ORIGINS (of 58 front. J.-C. with 887)
FEUDALITY (from 887 to 1483)
Any power of Feudality
Decline of Feudality
One Hundred Years old war
MONARCHY (of 1483 to 1789)
Wars of Italy
Wars against the house of Austria
Wars of religion
Apogee of monarchical France
Decline of monarchy
Ruin Ancien Régime
Battle of Quentin Saint.
The admiral Coligny had thrown himself in the place of Saint-Quentin with a handle of men to defend it against the Spaniards and the English, but the fortifications were in so bad condition, and the besieging army so many, which it could not hold a long time.
The constable of Montmorency undertook to help it, and although it did not have which 24 000 men against 60 000, it boldly attacked the Spanish camp: while it sought to penetrate in the city, the enemy cut the retirement to him; the French Army, attacked soon de.toutes.parts, was defended with courage: many chiefs and 2 500 soldiers were killed; some thousands were done day through the enemy lines, the others were made prisoners with the constable, who had already been taken in Pavia.
Saint-Quentin succumbed fifteen days after, Coligny was taken there in its turn, and France was seriously threatened.
Sit of Calais.
The duke François de Guise, who ambitionnait highest fortune, was in the forefront with his brother the cardinal, the day when the constable and the admiral, his two rivals, had fallen to the capacity from the enemy.
Appointed general lieutenant, it was as happy as skilful: it sent initially the army on the Meuse to attract the enemy there, then suddenly it recalled it to him of any haste, and put the seat in front of Calais, where the English had left only one weak garrison (January 1, 1558); as of the first day, the small one extremely of Sainte-Agathe was removed from a blow of hand; the two other forts, struck down by French artillery, were abandoned two days afterwards; the castle was carried of attack, the 6 at the evening, and the governor capitulated the 8. France passed from despair to the joy, and François de Guise was acclaimed like the saver of the fatherland.
Died of Henri II.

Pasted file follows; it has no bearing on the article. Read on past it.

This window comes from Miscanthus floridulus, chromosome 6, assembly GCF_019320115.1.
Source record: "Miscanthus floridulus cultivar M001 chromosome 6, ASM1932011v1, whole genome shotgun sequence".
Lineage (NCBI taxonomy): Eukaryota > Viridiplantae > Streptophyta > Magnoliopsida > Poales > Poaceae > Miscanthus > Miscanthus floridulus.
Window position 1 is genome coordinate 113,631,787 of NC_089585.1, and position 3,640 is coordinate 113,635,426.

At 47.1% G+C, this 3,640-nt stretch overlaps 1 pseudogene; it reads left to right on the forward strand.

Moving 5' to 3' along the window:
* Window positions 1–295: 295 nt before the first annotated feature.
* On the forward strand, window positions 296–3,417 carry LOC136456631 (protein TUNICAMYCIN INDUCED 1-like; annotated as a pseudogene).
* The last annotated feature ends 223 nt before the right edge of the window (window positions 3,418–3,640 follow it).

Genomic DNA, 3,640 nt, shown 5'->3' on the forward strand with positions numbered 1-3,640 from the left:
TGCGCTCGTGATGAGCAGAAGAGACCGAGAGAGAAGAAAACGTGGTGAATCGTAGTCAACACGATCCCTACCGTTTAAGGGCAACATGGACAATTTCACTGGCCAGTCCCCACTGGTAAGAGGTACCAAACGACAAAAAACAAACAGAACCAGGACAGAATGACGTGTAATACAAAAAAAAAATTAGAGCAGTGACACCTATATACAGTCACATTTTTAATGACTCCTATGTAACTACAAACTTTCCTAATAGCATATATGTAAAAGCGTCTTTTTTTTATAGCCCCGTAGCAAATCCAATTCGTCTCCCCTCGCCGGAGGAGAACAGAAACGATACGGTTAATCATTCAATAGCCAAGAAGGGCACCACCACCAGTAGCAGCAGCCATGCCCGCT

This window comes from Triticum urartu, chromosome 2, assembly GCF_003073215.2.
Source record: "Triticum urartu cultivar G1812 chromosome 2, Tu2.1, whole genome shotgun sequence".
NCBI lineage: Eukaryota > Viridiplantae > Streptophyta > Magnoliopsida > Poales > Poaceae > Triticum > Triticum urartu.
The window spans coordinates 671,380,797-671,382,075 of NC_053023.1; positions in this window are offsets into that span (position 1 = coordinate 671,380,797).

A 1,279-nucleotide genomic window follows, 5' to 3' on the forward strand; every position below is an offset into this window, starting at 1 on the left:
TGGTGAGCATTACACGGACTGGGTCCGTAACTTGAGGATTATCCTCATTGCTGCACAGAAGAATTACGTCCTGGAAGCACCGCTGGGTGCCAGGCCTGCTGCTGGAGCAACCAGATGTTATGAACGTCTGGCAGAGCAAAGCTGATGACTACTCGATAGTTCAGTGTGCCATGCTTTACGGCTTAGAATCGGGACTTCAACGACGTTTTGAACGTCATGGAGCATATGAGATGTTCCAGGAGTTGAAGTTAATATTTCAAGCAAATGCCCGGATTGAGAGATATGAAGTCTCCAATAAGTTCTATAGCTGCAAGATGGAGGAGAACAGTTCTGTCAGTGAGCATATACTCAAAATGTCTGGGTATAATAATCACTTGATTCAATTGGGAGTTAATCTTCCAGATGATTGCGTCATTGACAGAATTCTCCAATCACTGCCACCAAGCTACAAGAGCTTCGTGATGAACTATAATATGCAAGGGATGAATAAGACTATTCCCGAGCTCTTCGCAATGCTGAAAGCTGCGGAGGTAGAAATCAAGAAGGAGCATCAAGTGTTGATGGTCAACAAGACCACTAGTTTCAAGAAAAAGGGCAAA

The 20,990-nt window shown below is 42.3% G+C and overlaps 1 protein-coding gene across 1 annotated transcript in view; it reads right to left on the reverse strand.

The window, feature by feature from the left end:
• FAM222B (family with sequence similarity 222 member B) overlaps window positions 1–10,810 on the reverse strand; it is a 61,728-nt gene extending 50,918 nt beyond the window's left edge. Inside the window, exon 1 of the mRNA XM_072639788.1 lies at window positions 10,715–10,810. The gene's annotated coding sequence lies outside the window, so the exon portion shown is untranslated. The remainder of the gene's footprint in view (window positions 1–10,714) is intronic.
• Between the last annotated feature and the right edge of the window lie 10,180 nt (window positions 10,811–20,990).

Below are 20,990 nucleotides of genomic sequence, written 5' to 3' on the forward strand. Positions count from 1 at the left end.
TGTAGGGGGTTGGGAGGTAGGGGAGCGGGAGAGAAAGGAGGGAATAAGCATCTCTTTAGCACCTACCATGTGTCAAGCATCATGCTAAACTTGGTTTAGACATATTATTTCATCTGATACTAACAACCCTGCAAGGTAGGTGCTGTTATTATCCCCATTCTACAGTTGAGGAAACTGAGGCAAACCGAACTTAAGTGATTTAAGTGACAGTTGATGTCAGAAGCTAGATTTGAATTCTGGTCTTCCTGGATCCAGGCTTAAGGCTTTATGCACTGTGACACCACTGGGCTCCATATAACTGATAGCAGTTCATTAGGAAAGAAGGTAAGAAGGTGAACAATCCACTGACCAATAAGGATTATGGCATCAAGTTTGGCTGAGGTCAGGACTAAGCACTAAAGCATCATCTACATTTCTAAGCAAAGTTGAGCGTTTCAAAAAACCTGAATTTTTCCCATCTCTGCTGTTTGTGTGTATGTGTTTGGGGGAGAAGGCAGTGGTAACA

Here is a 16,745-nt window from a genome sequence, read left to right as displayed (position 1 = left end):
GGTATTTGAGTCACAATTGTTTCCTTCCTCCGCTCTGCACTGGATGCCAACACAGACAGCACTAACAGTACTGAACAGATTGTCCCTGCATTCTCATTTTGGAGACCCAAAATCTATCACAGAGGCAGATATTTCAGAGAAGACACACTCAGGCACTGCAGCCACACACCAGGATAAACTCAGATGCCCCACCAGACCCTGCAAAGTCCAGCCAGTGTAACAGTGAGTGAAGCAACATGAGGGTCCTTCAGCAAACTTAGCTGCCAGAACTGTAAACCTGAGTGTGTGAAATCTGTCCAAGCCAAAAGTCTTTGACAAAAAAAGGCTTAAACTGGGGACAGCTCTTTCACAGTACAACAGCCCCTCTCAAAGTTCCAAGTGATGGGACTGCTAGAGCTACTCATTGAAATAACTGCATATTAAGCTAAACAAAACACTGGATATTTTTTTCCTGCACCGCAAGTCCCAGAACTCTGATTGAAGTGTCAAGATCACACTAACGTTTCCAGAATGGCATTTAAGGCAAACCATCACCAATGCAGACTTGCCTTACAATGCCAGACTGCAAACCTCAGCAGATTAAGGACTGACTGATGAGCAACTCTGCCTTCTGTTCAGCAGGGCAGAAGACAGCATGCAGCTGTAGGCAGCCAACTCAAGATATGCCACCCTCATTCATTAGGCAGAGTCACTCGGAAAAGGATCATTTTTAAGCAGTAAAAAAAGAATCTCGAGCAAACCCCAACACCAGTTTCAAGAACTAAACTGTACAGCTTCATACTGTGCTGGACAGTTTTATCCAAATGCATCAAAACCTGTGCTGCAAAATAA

Henri II, who married his sister with the duke of Savoy and his daughter with king d' Espagne, gave the most brilliant festivals, balls, masquerades, feasts, tournaments and tournaments where the largest lords appeared.
The last Henri day descended itself in the string which it had made establish at the end of the street Saint-Anthony, opposite the royal hotel of the Small towers, and it was made there admire by his strength and its address, but, at the time to withdraw itself, it wanted jouter with its captain of the guards, the count de Montgommery: the two riders ran up so violently that the two lances broke, and that the glares of that of Montgommery were inserted under the visor of the king, burst the eye, and penetrated to the brain.
Henri expired after eleven days of sufferings; he was old only forty and one years (July 1559).
It is starting from François 1st that the royalty is absolute, i.e.
The large lords, instead of being the enemies of the king, as at the time of Louis XI, became his devoted servants, "the support of the throne" and the ornament of its court; the bishops and the abbots are also its faithful subjects, since it names them itself, under the terms of the legal settlement of 1516; the Parliament does not dare to any more to address remonstrances him, nor the Room of the accounts to limit its expenditure and its luxury; the States General fell in disuse.
The will of the king is from now on the supreme law of the kingdom; François 1st finishes his ordinances by these words: "Because such is our good pleasure" Henri II inherits this capacity and can preserve it; after him the royalty, compromised in the wars of religion, will almost lose all that it gained, then will be raised with Henri IV and will reach his apogee under Louis XIV.
New king d' Espagne, Philippe II, who married the girl of Henri VIII, starts again the war with the assistance of England (1557).
He gains a great victory in Saint-Quentin (1557), but François de Guise seizes brilliantly Calais, the last possession of the English in France (1558), and Philippe II, given up by England, signs the treaty of Cateau-Cambrésis, which leaves intact France (1559).
François 1st and Henri II prevented the house of Austria from absorbing Europe.
At the interior Henri II consolidates the absolute royalty; he creates new courts, new taxes, and represses any revolt rigorously.